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[TypeSystem] Guard the global `ASTSourceMap` with a mutex
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Authored by spyffe on Jul 6 2017, 1:26 PM.

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Summary

s_source_map in ClangExternalASTSourceCommon.cpp is unguarded and therefore can break in multithreaded conditions. This can cause crashes in particular if multiple targets are being set up at once.

This patch wraps s_source_map in a function that ensures exclusivity, and makes every user of it use that function instead.

Diff Detail

Repository
rL LLVM

Event Timeline

spyffe created this revision.Jul 6 2017, 1:26 PM
lhames added inline comments.Jul 6 2017, 6:33 PM
source/Symbol/ClangExternalASTSourceCommon.cpp
24

Does std::result_of<FnType>::type work as the return type?

http://en.cppreference.com/w/cpp/types/result_of

28

Should this be on a context object of some kind (ASTContext?).

jingham added a subscriber: jingham.Jul 6 2017, 7:10 PM

This is an awfully complex solution which in the end doesn't actually enforce that you take the lock to get the SourceMap. You have to know to wrap the access in this WithExclusiveSourceMap. Wouldn't it be simpler to make GetSourceMap take a reference to a std::unique_lock which it fills in as, for instance:

ExecutionContext::ExecutionContext(const ExecutionContextRef &exe_ctx_ref,
                                   std::unique_lock<std::recursive_mutex> &lock)

does, constructing the unique_lock with its mutex:

lock = std::unique_lock<std::recursive_mutex>(m_target_sp->GetAPIMutex());

Then the caller will have to make this lock, pass it in, and the lock hold for the scope of the caller, e.g.:

SBCompileUnit SBFrame::GetCompileUnit() const {
  Log *log(GetLogIfAllCategoriesSet(LIBLLDB_LOG_API));
  SBCompileUnit sb_comp_unit;
  std::unique_lock<std::recursive_mutex> lock;
  ExecutionContext exe_ctx(m_opaque_sp.get(), lock);

...
}

This is much more readable AND enforces that you have to provide a lock to call the function.

labath added a subscriber: labath.Jul 7 2017, 1:49 AM

I would prefer the unique_lock idea also. Lamdas make the code look ugly.

Alternatively, we could start using thread safety annotations https://clang.llvm.org/docs/ThreadSafetyAnalysis.html, and let clang do the checking for us. I think a number of places could benefit from those. Not saying this is the best example, but since we're already discussing it...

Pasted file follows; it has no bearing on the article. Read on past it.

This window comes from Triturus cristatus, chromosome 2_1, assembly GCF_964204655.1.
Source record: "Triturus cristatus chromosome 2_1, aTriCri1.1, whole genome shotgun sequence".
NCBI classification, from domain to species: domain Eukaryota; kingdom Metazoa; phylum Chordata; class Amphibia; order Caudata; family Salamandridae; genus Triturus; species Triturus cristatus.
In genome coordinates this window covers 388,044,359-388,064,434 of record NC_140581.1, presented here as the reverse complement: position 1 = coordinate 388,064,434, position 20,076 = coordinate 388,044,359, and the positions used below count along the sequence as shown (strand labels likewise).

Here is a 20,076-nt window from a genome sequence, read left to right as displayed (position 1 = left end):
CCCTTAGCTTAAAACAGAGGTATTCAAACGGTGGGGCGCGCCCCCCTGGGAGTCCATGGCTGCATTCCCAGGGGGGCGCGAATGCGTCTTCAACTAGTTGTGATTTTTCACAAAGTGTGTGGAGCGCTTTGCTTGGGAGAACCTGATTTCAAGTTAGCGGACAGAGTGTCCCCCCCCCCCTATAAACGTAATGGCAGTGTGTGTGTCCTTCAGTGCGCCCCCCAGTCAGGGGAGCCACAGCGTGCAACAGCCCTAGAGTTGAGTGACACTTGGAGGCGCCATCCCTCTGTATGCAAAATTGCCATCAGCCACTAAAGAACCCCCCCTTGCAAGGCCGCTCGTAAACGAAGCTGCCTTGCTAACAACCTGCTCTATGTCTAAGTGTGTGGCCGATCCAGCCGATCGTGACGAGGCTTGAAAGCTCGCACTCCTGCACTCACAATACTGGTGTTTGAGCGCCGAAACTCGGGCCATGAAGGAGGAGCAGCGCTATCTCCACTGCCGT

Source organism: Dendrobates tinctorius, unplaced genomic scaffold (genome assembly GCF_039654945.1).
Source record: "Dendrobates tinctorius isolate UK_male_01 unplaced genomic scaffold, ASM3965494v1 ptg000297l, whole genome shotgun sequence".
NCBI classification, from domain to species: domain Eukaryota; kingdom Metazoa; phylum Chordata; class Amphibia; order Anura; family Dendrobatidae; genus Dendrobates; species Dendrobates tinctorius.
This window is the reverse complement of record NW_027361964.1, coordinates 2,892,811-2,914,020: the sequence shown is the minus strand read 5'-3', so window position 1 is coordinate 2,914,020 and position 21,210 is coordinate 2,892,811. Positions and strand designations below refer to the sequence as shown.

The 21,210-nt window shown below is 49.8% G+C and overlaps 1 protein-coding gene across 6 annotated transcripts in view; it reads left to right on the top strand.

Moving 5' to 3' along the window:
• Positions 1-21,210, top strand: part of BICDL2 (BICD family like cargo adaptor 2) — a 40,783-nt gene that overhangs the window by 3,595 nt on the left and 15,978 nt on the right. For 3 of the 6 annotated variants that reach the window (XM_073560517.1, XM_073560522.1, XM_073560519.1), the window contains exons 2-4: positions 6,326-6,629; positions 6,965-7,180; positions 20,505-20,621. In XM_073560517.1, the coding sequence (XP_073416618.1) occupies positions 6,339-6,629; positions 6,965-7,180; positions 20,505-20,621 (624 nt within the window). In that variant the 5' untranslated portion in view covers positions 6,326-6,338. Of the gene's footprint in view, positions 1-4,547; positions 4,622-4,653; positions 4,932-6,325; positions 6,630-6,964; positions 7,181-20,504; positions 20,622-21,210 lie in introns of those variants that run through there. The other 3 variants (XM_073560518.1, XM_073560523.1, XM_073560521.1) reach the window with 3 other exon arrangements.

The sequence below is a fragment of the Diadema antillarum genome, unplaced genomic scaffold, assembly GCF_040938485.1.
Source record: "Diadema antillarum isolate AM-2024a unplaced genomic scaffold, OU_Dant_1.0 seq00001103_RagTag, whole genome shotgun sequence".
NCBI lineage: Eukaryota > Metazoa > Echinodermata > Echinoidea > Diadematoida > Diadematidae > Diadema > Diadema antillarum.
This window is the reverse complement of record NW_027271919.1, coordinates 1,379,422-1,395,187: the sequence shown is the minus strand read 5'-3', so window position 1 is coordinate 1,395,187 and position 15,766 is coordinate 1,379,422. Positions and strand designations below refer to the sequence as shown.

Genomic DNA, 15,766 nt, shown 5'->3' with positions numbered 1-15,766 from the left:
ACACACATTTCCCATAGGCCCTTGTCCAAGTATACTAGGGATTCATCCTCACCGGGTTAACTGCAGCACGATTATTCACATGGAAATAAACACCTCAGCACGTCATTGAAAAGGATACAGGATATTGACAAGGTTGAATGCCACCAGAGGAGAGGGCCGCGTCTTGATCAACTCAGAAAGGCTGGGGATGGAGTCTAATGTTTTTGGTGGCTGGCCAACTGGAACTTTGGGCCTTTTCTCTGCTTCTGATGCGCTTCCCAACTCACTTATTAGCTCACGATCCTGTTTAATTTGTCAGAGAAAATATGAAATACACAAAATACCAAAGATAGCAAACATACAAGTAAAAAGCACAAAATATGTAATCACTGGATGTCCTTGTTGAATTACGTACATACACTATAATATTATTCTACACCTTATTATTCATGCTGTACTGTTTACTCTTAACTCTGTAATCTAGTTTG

jingham added a comment.EditedJul 7 2017, 10:07 AM

The ThreadSafety analysis stuff looks interesting, but just to be sure I understand: You said "alternatively we could..." but from what I could tell the thread safety defines are markup on already extant mechanisms. It didn't look like it provided any locking on it's own, it only enforces the discipline for your current locking strategy. Did I miss something?

Ah, maybe you meant applying the thread safety annotation to Sean's solution to enforce the contract. That's an interesting solution, but makes a non-straightforward solution even more non-straightforward, so I agree this isn't the best example...

Responded to Lang's comments inline.

Jim: you say this patch "doesn't actually enforce that you take the lock to get the SourceMap." How do you get the source map otherwise? It's static inside the function so nothing can see it outside. Do you mean that it's still possible to have the lambda make an alias to the reference and return?

Pavel: if I have GetSourceMap() take a unique_lock& and leave the return value as it is, then clients get an unguarded alias to s_source_map to play with regardless of whether they're holding the lock or not. We have to trust that they hold on to the lock as long as they need to – or use GUARDED_BY, adding more complexity for something that WithExclusiveSourceMap() enforced by default. (Creating an escaping alias is still an issue.)

I'm going to hold off for Lang's opinion on this. I feel like we have a few workable solutions, and since this isn't API for anything even outside the .cpp file picking one and going with it is fine.

source/Symbol/ClangExternalASTSourceCommon.cpp
24

No, it doesn't. If I change the declaration to

template <typename FnType>
static typename std::result_of<FnType>::type
WithExclusiveSourceMap(FnType fn) {

then the compiler can no longer resolve calls:

…/lldb/source/Symbol/ClangExternalASTSourceCommon.cpp:25:1: Candidate template ignored: substitution failure [with FnType = (lambda at …/lldb/source/Symbol/ClangExternalASTSourceCommon.cpp:39:7)]: implicit instantiation of undefined template 'std::__1::result_of<(lambda at …/lldb/source/Symbol/ClangExternalASTSourceCommon.cpp:39:7)>'
28

No, it shouldn't. This is intended to be global.

labath added a comment.Jul 8 2017, 2:21 AM

Ah, maybe you meant applying the thread safety annotation to Sean's solution to enforce the contract. That's an interesting solution, but makes a non-straightforward solution even more non-straightforward, so I agree this isn't the best example...

Actually, I meant applying the annotations to *your* solution :). The "alternatively" meant that instead of passing the by-reference locker argument to enforce the contract, you would annotate the function like:

static GetASTMap() REQUIRES_CAPABILITY(my_mutex)